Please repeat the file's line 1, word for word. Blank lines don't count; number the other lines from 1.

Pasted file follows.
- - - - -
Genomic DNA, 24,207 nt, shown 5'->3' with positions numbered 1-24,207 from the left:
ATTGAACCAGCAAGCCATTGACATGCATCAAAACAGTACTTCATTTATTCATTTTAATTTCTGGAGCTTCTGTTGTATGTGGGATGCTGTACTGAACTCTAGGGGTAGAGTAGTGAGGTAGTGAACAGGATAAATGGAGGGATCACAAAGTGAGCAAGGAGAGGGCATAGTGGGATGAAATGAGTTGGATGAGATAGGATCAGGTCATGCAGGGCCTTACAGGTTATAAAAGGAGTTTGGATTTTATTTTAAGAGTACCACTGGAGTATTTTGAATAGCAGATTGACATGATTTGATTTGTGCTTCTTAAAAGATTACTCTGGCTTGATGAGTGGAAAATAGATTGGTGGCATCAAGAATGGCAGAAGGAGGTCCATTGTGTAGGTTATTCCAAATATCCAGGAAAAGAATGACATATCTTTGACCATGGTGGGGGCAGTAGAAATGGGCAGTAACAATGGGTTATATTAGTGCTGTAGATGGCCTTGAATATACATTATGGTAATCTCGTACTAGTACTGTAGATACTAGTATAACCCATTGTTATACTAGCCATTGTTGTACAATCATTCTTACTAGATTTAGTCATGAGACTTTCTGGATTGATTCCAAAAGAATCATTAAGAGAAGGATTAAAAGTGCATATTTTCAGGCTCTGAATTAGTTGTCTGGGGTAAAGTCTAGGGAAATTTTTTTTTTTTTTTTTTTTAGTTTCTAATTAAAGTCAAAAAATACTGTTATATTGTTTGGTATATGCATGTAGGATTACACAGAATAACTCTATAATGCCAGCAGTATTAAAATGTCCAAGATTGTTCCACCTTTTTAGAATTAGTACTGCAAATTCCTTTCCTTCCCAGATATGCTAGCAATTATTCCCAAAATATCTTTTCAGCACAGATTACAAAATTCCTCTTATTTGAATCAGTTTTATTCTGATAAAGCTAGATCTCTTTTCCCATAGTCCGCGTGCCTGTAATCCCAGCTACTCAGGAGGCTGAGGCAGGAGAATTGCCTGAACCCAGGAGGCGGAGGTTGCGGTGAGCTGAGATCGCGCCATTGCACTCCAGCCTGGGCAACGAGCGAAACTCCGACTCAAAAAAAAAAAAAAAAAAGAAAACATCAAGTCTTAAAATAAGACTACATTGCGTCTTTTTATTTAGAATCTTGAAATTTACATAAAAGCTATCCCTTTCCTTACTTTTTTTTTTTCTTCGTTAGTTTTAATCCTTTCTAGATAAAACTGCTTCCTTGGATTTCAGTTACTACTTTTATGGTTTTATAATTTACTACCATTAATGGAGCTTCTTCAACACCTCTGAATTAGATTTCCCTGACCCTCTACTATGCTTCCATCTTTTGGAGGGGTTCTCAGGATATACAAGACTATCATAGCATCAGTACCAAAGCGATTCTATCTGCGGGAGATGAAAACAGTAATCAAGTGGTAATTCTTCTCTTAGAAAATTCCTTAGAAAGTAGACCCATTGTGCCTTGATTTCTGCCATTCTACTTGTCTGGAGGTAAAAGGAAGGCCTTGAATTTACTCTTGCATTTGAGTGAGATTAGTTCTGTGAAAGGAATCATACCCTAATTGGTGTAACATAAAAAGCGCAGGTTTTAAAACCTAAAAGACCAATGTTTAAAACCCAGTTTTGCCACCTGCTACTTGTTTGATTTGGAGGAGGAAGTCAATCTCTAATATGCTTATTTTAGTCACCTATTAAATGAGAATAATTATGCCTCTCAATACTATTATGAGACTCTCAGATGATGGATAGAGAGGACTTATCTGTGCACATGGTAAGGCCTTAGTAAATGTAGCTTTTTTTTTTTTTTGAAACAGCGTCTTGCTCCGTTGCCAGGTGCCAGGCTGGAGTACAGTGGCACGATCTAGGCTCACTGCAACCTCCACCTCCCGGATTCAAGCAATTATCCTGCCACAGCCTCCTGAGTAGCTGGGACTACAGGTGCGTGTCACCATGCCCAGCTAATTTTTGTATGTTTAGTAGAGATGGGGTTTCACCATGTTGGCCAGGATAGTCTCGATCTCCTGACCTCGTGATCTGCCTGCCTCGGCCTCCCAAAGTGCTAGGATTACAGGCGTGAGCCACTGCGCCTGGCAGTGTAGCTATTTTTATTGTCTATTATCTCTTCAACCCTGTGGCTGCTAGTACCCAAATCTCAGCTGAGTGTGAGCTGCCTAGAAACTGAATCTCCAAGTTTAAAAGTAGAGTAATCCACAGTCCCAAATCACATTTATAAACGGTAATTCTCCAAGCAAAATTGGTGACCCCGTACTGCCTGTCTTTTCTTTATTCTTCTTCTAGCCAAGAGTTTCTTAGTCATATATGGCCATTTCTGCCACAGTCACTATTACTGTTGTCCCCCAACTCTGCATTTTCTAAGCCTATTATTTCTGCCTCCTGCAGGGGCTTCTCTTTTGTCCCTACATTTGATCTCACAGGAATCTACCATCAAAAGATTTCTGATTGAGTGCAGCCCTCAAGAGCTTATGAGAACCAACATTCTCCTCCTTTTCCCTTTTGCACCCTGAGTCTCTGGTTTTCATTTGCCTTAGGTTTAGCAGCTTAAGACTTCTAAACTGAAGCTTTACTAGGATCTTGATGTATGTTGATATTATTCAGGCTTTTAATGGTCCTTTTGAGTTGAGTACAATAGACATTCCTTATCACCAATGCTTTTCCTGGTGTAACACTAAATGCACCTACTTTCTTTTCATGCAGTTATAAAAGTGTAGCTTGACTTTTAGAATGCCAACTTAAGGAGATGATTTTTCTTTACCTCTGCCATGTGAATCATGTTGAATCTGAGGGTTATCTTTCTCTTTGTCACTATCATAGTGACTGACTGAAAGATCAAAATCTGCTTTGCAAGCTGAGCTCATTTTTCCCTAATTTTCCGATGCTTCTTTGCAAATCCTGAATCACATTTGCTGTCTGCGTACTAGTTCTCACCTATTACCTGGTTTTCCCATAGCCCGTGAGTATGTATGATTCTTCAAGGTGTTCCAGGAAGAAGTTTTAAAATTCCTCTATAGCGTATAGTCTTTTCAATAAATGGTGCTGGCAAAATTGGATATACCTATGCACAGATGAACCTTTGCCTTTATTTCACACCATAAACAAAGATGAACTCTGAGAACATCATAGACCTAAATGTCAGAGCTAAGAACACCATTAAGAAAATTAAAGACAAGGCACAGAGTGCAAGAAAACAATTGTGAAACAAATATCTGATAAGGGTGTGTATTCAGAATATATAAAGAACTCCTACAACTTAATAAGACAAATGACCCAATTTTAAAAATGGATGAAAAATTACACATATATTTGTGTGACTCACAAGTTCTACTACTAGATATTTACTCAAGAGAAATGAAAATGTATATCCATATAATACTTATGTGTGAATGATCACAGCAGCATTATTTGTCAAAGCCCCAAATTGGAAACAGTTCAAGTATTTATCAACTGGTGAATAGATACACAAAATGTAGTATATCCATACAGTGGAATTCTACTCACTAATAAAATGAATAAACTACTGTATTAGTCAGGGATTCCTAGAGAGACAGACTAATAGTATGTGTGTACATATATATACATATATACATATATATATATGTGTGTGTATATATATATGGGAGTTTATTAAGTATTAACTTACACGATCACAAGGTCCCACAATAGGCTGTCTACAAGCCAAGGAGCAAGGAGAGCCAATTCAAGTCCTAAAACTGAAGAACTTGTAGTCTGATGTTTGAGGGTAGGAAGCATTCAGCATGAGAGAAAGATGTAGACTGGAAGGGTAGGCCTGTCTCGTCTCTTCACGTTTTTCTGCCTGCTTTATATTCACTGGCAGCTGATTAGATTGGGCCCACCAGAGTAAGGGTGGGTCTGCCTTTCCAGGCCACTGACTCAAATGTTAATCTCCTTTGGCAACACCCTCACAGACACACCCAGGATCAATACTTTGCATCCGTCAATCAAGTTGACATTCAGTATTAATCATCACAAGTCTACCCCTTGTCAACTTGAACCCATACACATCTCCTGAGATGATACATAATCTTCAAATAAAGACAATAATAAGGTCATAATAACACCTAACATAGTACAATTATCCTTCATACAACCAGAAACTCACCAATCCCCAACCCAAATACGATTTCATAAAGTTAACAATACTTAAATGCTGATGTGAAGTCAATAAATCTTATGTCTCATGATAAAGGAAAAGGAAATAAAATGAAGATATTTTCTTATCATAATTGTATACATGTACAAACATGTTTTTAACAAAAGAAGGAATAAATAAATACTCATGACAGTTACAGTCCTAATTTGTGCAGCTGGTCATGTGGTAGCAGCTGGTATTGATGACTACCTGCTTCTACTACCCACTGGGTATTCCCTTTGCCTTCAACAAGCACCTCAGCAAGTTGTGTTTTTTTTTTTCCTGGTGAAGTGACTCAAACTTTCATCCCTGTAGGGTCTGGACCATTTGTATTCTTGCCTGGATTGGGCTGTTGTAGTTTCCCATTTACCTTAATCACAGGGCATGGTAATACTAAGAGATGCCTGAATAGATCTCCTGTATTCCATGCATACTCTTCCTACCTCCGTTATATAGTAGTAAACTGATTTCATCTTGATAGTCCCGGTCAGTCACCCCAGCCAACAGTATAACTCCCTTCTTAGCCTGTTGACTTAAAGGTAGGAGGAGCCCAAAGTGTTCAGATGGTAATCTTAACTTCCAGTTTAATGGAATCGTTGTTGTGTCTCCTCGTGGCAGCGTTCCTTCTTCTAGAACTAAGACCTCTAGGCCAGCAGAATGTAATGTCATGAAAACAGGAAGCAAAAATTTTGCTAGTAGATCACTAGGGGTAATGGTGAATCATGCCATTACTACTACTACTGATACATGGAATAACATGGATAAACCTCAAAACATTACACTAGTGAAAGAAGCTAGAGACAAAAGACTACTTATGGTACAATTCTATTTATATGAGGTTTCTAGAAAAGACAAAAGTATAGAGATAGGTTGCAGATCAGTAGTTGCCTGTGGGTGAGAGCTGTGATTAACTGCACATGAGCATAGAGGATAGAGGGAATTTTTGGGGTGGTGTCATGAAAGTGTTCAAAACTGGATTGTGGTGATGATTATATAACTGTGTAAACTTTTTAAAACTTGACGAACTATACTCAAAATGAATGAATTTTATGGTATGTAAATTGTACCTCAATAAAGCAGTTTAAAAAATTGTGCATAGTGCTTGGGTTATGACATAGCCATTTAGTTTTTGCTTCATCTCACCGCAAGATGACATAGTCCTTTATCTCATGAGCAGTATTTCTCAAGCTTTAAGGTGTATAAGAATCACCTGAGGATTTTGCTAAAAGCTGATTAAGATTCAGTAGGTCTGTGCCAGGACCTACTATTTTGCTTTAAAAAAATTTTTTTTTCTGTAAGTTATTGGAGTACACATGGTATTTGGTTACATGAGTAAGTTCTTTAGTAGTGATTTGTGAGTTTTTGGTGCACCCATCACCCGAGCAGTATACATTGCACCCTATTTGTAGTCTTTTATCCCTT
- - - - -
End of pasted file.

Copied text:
Genomic DNA, 24,207 nt, shown 5'->3' with positions numbered 1-24,207 from the left: